Matchday memories: Everton v Liverpool FC, FA Cup Final, May 10 1986

12 November 2009 11:59
Saturday May 10, 1986 is a date no Liverpool supporter old enough to remember it will ever forget.

Lime Street is awash with Red and Blue as Merseyside decamps to North London for the day The matchday programme for the 1986 FA Cup Final Everton boss Howard Kendall and Reds player-manager Kenny Dalglish lead the teams out Everton start brightly with an early penalty shout turned down by referee Alan Robinson Ian Rush is well marshalled in the early stages by Welsh international team-mate Kevin Ratcliffe After 28 minutes, a raking through ball by Peter Reid sends Footballer of the Year Gary Lineker clear of Alan Hansen & bearing down on the Liverpool g. Bruce Grobbelaar saves Lineker's first effort but the England striker is first to the rebound and jubilation abounds amongst the Evertonians in the stadium as the Blues go in front Liverpool are in disarray at the start of the second half and Everton pile on the pressure looking for a killer second goal But on 57 minutes, a Gary Stevens error is ferried by Ronnie Whelan and Jan Molby into the path of Ian Rush who rounds Bobby Mimms. and equalises. Liverpool have never lost a game in which the Welshman has scored and Reds fans are praying the Blue tide has turned Sure enough, six minutes later Rush feeds Jan Molby whose ball across the six-yard box is missed by Kenny Dalglish but buried at the far post by Craig. With six minutes left, Ian Rush puts the match beyond doubt, smashing unerringly past Mimms after a sweeping cross-field moved inspired by man-of-the-. Liverpool's achievement of the League and FA Cup double, only the third up to that point in the 20th century, begins to sink in Reds skipper Alan Hansen, just days after his omission from Scotland's World Cup squad, receives the FA Cup from the Duchess of Kent before leading th. Liverpool's Double winners of 1985-86 Left-back Jim Beglin with the Cup King Kenny adjusts his headwear Steve Nicol salutes the travelling Kop Goalscorer Craig Johnston Unsung midfield stalwart Kevin MacDonald Sunday afternoon saw hundreds of thousands turn out on the streets of Merseyside to salute their two great teams Everton players take the acclaim after another outstanding season that finished without reward for them 'Merseypride' - the banner says it all Don't drop them Brucie! The fans show their appreciation Kenny Dalglish chats with a young EvertonianThe Reds had racked up eighteen major trophies over the previous thirteen years in an unprecedented period of success but the League and FA Cup double, a feat only previously accomplished by Tottenham (1961) and Arsenal (1971) in the twentieth century, had always eluded them.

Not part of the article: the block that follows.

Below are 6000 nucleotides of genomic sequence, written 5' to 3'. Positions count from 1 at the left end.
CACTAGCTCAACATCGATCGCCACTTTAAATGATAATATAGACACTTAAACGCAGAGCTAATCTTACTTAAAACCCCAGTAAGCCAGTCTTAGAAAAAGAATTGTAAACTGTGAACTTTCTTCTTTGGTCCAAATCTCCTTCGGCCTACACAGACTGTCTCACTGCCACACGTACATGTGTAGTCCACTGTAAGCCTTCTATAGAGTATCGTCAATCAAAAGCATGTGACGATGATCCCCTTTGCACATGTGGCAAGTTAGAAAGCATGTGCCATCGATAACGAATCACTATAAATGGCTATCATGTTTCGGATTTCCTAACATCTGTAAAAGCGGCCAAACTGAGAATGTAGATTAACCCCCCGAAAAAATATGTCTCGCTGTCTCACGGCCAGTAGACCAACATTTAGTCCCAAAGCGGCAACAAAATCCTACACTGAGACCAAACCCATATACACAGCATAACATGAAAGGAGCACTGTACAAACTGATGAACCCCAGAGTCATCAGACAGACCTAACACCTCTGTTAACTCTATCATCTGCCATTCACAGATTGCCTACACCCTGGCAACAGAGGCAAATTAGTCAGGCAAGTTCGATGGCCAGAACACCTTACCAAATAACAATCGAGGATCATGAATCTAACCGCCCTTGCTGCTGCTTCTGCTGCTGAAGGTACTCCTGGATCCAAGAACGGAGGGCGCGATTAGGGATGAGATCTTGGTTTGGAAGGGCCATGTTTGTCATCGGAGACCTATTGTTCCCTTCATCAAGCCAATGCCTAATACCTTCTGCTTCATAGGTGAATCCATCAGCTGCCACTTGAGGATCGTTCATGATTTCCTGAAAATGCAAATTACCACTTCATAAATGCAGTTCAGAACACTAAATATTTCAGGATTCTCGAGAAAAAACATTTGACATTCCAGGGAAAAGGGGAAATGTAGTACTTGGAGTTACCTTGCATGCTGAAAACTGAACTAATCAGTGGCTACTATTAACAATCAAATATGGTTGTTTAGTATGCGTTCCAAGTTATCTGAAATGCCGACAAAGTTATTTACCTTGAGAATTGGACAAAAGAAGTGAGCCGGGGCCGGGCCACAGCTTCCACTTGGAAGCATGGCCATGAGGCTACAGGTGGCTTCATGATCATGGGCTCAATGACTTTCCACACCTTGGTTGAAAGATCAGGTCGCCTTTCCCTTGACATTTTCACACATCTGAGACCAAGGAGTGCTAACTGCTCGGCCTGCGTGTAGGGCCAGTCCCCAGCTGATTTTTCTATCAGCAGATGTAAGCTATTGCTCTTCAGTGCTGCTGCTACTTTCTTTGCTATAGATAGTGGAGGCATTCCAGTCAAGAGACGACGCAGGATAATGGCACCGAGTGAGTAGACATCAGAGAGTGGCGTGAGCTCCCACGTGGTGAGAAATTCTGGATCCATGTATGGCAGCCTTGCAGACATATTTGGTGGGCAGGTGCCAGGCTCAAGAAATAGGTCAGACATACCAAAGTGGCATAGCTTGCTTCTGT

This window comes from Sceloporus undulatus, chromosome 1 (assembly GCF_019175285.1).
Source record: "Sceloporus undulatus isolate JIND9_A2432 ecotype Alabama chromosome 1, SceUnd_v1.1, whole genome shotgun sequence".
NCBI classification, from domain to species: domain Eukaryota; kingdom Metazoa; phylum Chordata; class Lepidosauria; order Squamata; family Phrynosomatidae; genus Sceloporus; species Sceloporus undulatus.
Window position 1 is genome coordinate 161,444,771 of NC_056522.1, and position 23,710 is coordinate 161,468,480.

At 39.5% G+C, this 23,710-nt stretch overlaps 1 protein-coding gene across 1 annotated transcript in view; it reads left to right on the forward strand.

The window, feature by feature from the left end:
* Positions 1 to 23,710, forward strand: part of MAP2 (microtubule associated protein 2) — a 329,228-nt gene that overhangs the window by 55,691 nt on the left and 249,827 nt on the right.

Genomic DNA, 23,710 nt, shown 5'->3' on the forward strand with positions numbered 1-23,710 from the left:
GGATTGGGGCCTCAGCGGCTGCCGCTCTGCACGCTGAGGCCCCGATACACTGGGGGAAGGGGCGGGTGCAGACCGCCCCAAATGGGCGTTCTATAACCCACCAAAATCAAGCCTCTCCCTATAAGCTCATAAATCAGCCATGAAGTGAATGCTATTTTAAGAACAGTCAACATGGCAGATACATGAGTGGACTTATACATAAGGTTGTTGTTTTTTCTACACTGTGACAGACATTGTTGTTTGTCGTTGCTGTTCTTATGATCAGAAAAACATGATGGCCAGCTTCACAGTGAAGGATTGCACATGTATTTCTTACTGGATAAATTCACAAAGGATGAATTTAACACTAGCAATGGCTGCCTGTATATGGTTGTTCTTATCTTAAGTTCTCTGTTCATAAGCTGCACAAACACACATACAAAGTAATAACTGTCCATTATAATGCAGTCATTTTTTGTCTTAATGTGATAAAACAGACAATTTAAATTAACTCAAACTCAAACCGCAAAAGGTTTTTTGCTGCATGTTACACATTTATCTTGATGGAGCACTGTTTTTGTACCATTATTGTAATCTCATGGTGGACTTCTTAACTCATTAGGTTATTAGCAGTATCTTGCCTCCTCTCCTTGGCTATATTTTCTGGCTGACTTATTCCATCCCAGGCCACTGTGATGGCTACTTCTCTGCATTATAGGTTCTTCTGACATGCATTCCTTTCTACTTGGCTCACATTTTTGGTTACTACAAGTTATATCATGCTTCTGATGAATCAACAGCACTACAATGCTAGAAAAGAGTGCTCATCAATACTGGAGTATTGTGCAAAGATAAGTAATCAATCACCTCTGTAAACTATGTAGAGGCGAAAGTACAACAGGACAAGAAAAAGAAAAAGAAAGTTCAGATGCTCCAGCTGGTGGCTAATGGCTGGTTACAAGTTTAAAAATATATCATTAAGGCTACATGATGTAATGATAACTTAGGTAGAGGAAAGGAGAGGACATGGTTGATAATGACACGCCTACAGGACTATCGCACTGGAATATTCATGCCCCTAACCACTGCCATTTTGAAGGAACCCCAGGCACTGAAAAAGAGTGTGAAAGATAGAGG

The League championship had been wrested back from Merseyside neighbours Everton the week before when Kenny Dalglish's solitary goal at Stamford Bridge confirmed the title would be crossing Stanley Park but it was to be Howard Kendall's side, themselves playing in their third consecutive FA Cup Final, who would stand in the way at Wembley.

Liverpool's first ever season with a player-manager could not have started in more difficult circumstances but miraculously the club now stood on the brink of unprecedented glory.

Taking over from Joe Fagan the day after the horrors of Heysel, Dalglish had to cope with all the political and footballing repercussions as he tried to rebuild the club's reputation on and off the field.

Stalwarts such as Phil Neal and Alan Kennedy were reaching the end of their illustrious careers with ex-Everton midfielder Steve McMahon the only addition to Joe Fagan's squad which had finished a distant second to the Blues the previous season.

An impressive September win at Goodison Park (with a 25-second opener from the player-boss himself - view below) hadn't been able to mask patchy League form and when Kevin Ratcliffe and Gary Lineker scored second-half goals at Anfield on February 22 to condemn the Reds to a sixth league defeat and leave them trailing the champions by eight points, the season's prospects were not looking too bright.

Skipper Alan Hansen famously remarked to his friend and manager Dalglish that he thought this was the worst Liverpool team that he had played in but, sparked by a last-minute Ian Rush winner at Tottenham, a remarkable run of eleven wins and one draw in the final dozen league games meant Dalglish's volley at Chelsea on the final Saturday rendered Everton's rout of Southampton irrelevant and confirmed the title was bound for Anfield for the eighth time in fourteen years.

The FA Cup though had eluded the Reds throughout Bob Paisley and Joe Fagan's trophy-laden reigns - indeed Liverpool hadn't won the trophy since 1974, nor even reached a final since Dalglish joined the club in 1977, despite semi-final replay defeats in 1979, 1980 and 1985.

In 1986 however, Norwich City, Chelsea, York City, Watford and Southampton were all despatched in the earlier rounds, setting up the perfect confrontation at Wembley between the two best teams in the country, with Mersey neighbours Everton having seen off Exeter City, Blackburn Rovers, Tottenham, Luton Town and Sheffield Wednesday as they sought to exact revenge for the loss of their league crown.

Just two years after the first all-Merseyside Cup Final at Wembley in the Milk Cup, derby fever again swept through the city with tickets like gold-dust and travel plans made for friends and families of mixed persuasion to travel down together again.

City centre store owners braced themselves to feel the pinch with Liverpool resembling a ghost town with everyone either at, or watching, the match - chairman of the city stores committee Michael Dunne said, "Business is bound to be bad. But we won't mind losing a few thousand pounds if the fans behave and do the city a good turn - in the long run it will be good for Liverpool."

Source: Liverpool_Echo

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